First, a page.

Instead we head back to Indian Creek and hike up to the Supercrack Buttress. The trail meets the buttress near 3 AM Crack. Since it’s empty and looks reasonable, I give it a go.
Things are going well till about 20 feet from the anchors I run out of blue Camalots (I thought the book said 2 of those!) and the balls required to run out the last 20 feet of slightly flaring crack. I downclimb, clean a #3 from below and try to make my way back. 10 feet from the anchors, I can’t feel my arms and thus hang (destroying my once in a lifetime opportunity for an onsight – I’m going to jump off a bridge!!). Shirley enjoys the red Camalot opener of the route (and the yellow stretch) but curses the #3 flaring sections up above.
We move over 30 feet and are soon looking up at the Incredible Hand Crack. Looks cool and the guys who just did it give us some beta on rest stances. The route has some good ones (more so than 3AM) but the crux overhanging traverse under the roof is much more difficult for me (needless to say, I test a yellow placement with a small fall).
I realize that my sweet spot crack size is indeed a tight blue Camalot and not a nice yellow (as it is for most normal human beings). Shirley enjoys the route much more than me.
I have suffered enough! I check the guidebook and Supercrack calls for 5 blue Camalots! My kinda of size!
Hike over further (a whole 150 or so feet!!!!) and join the line at the base of Supercrack (a.k.a. Luxury Liner Of The Desert). When our turn arrives, I start up the initial 20-foot pedestal and it works me pretty hard!! In retrospect, gaining the pedestal (above which THE crack begins) IS the technical crux of the route (C. Burns agrees with me in his guidebook). After catching my breath, I’m just about ready to plunge in….well, one more breath. The business end of Supercrack opens with about 20+ feet of yellow Camalots, then the crack passes a tiny “roof” and opens to blue Camalots immediately above.
It stays in the blue Camalot range all the way to the anchors 110 feet above the deck. The going is awesome!
Incredible in fact!!! I’m panting but don’t really feel like I’m going to slip out (once in the blue Camalot portion). It’s the most incredible piece of crack I have ever climbed!! I feel redeemed – at least I’ve done this classic clean the first time around (I guess it cannot be onsight since I’ve read the guidebook many times before…..whatever). Once I lower off, Shirley is up. Once again she enjoys the yellow Camalot land but the wider portion above is off-hands for her. She fights valiantly but needs to rest a couple of times.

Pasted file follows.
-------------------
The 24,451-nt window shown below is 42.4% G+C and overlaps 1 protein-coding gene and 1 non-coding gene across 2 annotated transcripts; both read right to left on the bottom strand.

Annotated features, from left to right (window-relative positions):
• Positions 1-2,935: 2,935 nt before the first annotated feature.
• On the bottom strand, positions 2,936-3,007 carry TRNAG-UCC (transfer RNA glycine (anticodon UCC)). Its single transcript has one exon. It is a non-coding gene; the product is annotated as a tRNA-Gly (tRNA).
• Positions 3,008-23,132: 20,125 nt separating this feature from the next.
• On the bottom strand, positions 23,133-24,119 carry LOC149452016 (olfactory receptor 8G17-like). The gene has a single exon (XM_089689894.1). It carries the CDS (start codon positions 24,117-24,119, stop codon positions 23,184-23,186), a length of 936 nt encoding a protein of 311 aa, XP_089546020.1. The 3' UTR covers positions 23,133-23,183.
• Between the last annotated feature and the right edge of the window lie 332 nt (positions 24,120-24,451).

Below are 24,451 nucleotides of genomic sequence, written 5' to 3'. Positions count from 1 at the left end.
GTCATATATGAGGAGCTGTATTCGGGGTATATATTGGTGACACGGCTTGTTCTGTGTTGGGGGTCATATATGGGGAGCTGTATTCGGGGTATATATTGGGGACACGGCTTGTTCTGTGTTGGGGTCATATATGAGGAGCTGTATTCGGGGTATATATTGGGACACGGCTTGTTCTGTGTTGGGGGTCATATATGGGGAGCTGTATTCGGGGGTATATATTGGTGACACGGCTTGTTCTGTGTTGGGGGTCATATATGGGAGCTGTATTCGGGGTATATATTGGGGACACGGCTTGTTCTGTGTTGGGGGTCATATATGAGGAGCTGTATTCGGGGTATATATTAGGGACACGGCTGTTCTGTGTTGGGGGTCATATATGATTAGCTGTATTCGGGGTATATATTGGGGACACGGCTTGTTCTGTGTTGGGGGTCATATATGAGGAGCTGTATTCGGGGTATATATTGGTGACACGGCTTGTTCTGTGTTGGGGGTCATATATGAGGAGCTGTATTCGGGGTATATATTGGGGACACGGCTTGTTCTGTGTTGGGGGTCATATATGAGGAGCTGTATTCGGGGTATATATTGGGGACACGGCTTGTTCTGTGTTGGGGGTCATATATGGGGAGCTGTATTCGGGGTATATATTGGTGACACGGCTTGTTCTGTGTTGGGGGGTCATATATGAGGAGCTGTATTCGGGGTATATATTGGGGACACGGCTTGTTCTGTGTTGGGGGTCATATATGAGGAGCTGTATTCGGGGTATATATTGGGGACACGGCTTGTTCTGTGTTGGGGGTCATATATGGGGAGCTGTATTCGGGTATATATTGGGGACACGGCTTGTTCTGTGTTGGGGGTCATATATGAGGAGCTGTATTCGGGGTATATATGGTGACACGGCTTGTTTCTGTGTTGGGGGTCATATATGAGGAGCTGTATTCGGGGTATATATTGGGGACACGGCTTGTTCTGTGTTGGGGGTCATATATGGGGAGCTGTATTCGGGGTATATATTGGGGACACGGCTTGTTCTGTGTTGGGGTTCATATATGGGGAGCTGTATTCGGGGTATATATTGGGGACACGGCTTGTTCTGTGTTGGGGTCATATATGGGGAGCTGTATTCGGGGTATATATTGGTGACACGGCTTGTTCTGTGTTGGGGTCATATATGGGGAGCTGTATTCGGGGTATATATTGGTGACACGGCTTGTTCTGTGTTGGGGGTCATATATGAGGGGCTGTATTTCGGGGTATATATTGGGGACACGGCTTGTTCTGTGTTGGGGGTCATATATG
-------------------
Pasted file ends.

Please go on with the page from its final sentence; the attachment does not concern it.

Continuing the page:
We rap off, chit chat with the guys at the base who were kind enough to take some shots of us on SC and head back to the car. Quick stop in Subway in Moab and we’re off chipping away at the 600 miles separating us from Boise, ID. Get to Boise at midnight and splurge on a Motel 6. Next morning we catch our flight home and are both back at work by 9am. I sit through yet another boring meeting this time with a grin on my face daydreaming about crack climbing while all around me the standard “blah, blah, blah…” goes on. Life’s good.
Oh man, you guys are inspiring and crazy at the same time. Free trip to Idaho? Hey, let's drive to Moab! I'm sure if you had flown to Moab, you would have driven to Devil's Tower. Gotta get those miles in somehow!
But seriously, those Supercrack pictures are sweet. Too bad about the onsight, though - how do you live with yourself?
The best trip reports are those that make us want to go places. This one does just that. I want to leave work right now and go climbing. Thanks Radek. Amazing trip, you guys sure can motor (even without the car and mileage). Your experience is totally inspiring.
Great trip report. Often the best trips are the ones with little planning.
Reminds me of when I was in college and used to do road trips to West Virginia and New England from my school in western Maryland. Strange thing was it was always after these trip that I pulled A's on exams. Go figure!